Beta This part of GOV.UK is being rebuilt – find out what this means

HMRC internal manual

Savings and Investment Manual

From
HM Revenue & Customs
Updated
, see all updates

Deduction of tax: yearly interest: capitalised interest

In cases of capitalised or compound interest, the amount to be added to the principal sum at any periodic rest should be the gross amount of the unpaid interest. The right and duty to deduct income tax arises only when the interest is paid, and capitalisation does not constitute payment (see CIR v Oswald (Trustee of the Cosier Settlement) 26TC435 and Minsham Properties v Price 63TC570).

Tax in respect of interest has to be accounted for only when payment of the interest is actually made, that is, at the final settlement and not at the periodic rests. Where the interest is added to the principal without deduction of tax, the tax to be accounted for is the tax at the savings rate in force at the time of the final payment on the amount of interest so calculated.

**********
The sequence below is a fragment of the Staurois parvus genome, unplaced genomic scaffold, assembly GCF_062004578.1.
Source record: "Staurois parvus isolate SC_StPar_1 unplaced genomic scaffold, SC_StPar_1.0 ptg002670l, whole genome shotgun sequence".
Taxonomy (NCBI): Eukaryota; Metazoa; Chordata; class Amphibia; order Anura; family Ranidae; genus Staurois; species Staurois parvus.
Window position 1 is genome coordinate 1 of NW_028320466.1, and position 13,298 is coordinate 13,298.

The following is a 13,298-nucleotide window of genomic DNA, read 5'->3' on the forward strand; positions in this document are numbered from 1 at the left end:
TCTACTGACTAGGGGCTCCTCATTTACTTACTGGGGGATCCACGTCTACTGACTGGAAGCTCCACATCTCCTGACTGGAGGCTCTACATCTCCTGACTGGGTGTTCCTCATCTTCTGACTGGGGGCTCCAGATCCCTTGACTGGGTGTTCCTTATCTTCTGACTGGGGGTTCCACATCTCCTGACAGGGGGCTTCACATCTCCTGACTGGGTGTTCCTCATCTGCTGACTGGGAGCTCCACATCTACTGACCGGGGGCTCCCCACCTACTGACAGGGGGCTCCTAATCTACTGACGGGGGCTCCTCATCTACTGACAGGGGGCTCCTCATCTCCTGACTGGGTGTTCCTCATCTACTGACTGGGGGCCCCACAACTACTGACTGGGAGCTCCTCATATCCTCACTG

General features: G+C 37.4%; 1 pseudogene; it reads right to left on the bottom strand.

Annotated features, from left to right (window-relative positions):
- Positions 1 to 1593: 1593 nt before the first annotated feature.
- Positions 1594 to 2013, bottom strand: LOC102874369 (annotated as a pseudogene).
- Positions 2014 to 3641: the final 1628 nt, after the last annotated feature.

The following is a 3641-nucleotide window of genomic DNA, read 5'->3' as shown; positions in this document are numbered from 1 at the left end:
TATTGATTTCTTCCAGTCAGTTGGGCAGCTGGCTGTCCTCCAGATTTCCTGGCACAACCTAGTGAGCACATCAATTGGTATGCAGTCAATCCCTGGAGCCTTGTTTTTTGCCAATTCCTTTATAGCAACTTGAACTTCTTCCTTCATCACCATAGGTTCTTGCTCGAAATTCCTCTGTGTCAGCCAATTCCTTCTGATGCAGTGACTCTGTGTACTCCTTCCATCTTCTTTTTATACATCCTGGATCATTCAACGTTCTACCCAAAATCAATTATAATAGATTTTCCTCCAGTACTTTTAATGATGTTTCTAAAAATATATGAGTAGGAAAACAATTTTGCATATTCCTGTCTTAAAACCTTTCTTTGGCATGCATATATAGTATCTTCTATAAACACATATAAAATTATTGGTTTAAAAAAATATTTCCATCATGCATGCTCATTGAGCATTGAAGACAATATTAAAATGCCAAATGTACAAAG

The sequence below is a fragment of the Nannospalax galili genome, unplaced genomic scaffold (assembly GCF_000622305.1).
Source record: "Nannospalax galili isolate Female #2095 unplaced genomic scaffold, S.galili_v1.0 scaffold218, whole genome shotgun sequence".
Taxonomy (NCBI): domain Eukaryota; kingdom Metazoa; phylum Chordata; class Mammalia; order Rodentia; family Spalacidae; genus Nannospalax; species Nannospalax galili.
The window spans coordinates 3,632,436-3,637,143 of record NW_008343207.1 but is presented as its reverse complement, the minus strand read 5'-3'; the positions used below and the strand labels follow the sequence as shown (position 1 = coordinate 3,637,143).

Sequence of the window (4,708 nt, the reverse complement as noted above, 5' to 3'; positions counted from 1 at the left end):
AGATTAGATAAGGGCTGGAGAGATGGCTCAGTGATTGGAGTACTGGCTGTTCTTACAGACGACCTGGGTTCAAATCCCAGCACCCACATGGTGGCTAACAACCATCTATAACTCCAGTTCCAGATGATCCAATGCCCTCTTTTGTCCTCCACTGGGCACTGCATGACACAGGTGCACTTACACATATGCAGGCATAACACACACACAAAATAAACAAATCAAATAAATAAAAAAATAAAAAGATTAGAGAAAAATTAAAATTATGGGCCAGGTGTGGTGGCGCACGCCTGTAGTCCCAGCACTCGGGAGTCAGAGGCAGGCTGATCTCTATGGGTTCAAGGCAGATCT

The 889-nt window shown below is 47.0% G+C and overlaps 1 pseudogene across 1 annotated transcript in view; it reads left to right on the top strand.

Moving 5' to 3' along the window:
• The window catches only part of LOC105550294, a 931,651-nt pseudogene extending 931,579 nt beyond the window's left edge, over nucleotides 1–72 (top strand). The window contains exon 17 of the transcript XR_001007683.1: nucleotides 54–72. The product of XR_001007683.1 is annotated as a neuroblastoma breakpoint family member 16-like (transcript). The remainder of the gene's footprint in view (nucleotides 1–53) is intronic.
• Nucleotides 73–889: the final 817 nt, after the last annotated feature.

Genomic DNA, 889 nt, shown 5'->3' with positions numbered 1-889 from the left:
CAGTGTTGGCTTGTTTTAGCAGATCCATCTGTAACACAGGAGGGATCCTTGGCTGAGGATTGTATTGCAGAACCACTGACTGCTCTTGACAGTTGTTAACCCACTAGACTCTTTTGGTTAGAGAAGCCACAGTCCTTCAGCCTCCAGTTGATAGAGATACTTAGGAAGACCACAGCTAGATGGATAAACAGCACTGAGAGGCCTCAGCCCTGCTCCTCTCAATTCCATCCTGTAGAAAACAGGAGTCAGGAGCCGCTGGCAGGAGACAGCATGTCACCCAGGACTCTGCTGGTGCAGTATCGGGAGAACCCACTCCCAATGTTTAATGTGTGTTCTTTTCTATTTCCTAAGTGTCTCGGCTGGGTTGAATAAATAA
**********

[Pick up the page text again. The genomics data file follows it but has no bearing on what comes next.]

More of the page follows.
Example

Kirsty is a director of, and owns 90% of the shares in, K Ltd. She makes a loan to the company of £10,000. The loan carries interest of 10% per annum, payable annually on 31 December, but under the terms of the loan, interest may be rolled up and added to the principal, whereupon it will itself bear interest. In years 1 - 3, the company’s funds are fully committed in paying trade and bank creditors, and Kirsty is unable to draw on her loan account. The situation is therefore:

  Interest credited Loan principal
     
31 December Year 1 £1,000 £11,000
31 December Year 2 £1,100 £12,100
31 December Year 3 £1,210 £13,310

On 1 January Year 4, the company makes a repayment of £5,000 to Kirsty. It is agreed between the parties that this should be allocated first of all to interest, with the remaining balance treated as repayment of the £10,000 capital.

The company therefore makes an interest payment of £3,310 on 1 January Year 4. It must deduct tax at the basic rate from this payment, and account for the tax to HMRC.

‘Payment’ of the interest also occurs on this date for other statutory purposes. Kirsty will only be taxable on the interest in the tax year in which she receives it (SAIM2440). And for the company, interest debits that have not been allowed on an accruals basis because of FA96/SCH9/PARA2 (CFM5600) will become deductible.